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According to the masoretic tradition of Tiberias, a shewa under a mem which is preceded by a word-initial הַֽ־ with a gaʿya (meteg) is often pronounced naʿ. In many of these cases, the shewa is shown explicitly as a hatef patah in the Aleppo Codex. The word למנצח in Psalms 20 (or indeed, anywhere) does not have a ga`ya nor a hatef vowel under the lamed. ...


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First of all, realize that there is some debate about this; the Tanach Simanim, for example, has a sheva nach on the word למנצח and the Tikkun Simanim has a sheva nach for similar examples (see, e.g., הַֽמְדַבֵּ֥ר in Genesis 45:12 but also many others). On the other hand, the Koren siuddur agrees with Artscroll. In general, if you take a word that starts ...


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The Talmud (Sanhedrin 91b) proves "resurrection of the dead" from this seemingly grammatical error: It has been taught: R. Meir said, Whence do we know resurrection from the Torah? From the verse, Then shall Moses and the children of Israel sing this song unto the Lord: not sang but shall sing is written: thus resurrection is taught in the Torah. ...


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Let's divide the verse into two parts: נשאו נהרות ה'—נשאו נהרות קולם and ישאו נהרות דכים Each part is one sentence. The first one is broken up poetically by a caesura, around which both the subject and verb are repeated. So the reason "נשאו" and "נהרות" are identical in each of their appearances is simply that they are repetitions of the same word....


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I can only answer you first question. Grammatically, נשאו is past tense while ישאו is future tense.


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This question is in fact dealt with by Rashi on the spot, who says that the first ה is redundant, and this has the same meaning as מלך המשפט, citing scriptural precedents for this phrasing. Basically - this is an unusual, anomalous usage which חז"ל chose for some reason, but the normative way of saying this would be מלך המשפט - king of justice. Thanks to @...


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אַשְׁרֵי is grammatically, as you note, a plural construct noun. So it isn't obligated to agree with the word following it, as in יְדֵי הָאִישׁ "the man's (s) hands (pl)." If we translated word-by-word, אַשְׁרֵי הָאִישׁ would mean "the man's happinesses." There is one more word that is used in a similar construction, אַחֲלֵי אֲדֹנִי (2 Kings 5:3; see also ...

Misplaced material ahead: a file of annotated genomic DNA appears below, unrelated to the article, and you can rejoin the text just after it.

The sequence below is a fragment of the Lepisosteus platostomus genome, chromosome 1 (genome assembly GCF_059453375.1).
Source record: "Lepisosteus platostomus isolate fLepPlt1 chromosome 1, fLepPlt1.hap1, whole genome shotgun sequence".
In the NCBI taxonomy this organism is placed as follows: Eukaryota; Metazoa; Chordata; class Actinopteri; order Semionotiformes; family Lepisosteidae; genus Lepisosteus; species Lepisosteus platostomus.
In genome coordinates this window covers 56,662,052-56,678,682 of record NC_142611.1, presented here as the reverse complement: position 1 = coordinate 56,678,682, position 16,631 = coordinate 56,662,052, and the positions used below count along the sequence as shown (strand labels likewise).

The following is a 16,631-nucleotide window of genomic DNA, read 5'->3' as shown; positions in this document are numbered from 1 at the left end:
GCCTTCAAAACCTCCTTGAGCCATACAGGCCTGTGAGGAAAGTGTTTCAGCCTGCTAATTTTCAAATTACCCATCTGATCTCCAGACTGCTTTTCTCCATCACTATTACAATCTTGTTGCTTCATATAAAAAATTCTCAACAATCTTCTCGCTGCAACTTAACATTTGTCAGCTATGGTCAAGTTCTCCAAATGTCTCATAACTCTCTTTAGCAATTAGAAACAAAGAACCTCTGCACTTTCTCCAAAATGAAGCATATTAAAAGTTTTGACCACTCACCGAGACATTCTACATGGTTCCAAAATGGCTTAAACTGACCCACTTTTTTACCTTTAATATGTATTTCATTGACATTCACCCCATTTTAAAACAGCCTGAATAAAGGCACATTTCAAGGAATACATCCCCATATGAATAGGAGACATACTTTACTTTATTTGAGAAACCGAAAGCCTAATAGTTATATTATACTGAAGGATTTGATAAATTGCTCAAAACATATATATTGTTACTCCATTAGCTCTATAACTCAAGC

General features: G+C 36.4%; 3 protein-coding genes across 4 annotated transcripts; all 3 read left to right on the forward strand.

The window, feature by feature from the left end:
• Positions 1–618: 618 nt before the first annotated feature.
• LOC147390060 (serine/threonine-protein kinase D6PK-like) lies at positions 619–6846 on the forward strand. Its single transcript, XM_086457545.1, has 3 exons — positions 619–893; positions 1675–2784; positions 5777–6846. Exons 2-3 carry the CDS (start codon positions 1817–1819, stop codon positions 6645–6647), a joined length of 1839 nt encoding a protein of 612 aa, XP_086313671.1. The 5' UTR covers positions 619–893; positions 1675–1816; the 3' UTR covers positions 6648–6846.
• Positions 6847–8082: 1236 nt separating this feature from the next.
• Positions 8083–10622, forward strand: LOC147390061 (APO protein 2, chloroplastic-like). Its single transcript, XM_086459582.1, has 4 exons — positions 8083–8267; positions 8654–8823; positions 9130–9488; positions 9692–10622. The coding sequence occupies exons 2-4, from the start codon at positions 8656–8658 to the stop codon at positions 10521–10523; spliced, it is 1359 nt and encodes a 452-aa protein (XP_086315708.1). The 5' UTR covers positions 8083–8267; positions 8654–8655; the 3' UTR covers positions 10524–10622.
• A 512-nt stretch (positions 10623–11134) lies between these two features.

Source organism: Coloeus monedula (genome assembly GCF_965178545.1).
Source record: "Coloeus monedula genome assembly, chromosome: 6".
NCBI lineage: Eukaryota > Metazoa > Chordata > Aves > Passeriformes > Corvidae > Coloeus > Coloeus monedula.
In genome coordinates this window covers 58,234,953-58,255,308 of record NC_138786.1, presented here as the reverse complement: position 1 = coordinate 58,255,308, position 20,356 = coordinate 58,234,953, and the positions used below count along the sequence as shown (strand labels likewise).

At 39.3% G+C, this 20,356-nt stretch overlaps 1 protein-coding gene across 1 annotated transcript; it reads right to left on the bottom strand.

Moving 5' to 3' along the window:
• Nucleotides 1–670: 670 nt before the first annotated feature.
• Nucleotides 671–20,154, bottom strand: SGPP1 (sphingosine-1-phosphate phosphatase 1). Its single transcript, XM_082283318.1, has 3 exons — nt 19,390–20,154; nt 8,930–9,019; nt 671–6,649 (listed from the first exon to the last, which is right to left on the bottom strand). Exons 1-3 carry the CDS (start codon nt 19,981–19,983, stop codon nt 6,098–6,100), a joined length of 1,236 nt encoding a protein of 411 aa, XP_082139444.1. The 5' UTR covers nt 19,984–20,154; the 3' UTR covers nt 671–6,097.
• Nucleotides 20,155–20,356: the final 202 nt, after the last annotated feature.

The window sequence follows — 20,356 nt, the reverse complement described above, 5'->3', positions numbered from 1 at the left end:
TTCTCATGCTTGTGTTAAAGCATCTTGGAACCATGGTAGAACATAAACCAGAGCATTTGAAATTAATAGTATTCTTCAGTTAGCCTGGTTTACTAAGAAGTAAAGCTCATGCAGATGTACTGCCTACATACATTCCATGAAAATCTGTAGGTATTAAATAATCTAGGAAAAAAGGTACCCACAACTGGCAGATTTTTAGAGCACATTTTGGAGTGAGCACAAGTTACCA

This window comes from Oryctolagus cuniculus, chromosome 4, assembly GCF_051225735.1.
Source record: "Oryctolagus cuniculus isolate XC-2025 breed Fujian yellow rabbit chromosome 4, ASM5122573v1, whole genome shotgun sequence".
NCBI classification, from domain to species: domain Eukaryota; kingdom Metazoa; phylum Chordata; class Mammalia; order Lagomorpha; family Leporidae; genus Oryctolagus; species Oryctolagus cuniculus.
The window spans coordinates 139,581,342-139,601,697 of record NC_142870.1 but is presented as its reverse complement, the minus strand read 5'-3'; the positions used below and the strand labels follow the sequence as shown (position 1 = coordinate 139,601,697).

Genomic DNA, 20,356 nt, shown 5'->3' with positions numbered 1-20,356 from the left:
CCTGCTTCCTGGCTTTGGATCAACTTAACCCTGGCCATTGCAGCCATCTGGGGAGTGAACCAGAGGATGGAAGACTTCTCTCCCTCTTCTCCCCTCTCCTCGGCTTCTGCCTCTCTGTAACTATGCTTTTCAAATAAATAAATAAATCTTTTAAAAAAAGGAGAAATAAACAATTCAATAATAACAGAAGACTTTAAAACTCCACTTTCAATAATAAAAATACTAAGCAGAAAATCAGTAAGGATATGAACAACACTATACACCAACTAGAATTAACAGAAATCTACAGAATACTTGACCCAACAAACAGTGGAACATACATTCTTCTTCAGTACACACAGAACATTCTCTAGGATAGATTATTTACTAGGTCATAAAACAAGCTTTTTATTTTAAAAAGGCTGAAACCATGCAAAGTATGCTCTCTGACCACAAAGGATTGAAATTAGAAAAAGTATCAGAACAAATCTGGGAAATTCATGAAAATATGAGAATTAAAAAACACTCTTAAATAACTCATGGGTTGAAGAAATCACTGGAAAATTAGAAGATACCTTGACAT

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I would take an example from the book of Daniel, which has a lot of Aramaic. Luckily Keter Aram Tzova exists for this book (and the people of Aram Tzova spoke Aramaic). And Keter Aram Tzova has the "stresses" (milel/milra) annotated. See, for example, Daniel perek gimel (chapter 3) https://www.mgketer.org/mikra/35/3/1 Under these assumptions, milra wins :)


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The question is entirely apt, because it gets to the heart of the nature of the possessive form in Hebrew, called "construct state" in English and "סמיכות" in Hebrew. The question recognizes that the first term in a possessive relationship between two nouns, (called a "construct chain," which can include any number of nouns from two, on up) is the term that ...


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For ולמדה: that doesn't mean "it's not a mapik hei". It means "this word doesn't appear anywhere else with a mapik hei". You'd be right in normal Hebrew, but mesorah language is it's own code. For נשבעתי: the Keser, as quoted in the note, has a patach, so that's what I personally use. You can see the Keser yourself at aleppocodex.org. In this particular ...


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I have not been able to find a direct verb usage of melech. However, it's possible that the term means "takes advice / council". See Nechemia 5:7.


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Sephradim say "she'Atah". And there are other cases of "sha'Atah", eg in Emes veYatziv. In the Torah, you will not find a "she-" prefix. HQBH uses "asher". (Nor the "kishe-" for when / whenever.) In early Navi, you'll find "sha-". Not too often, but one case is in Shofetim 6:17, when Gid'on refers to Hashem as "sha'Atah". (Another is the two occurrences of ...


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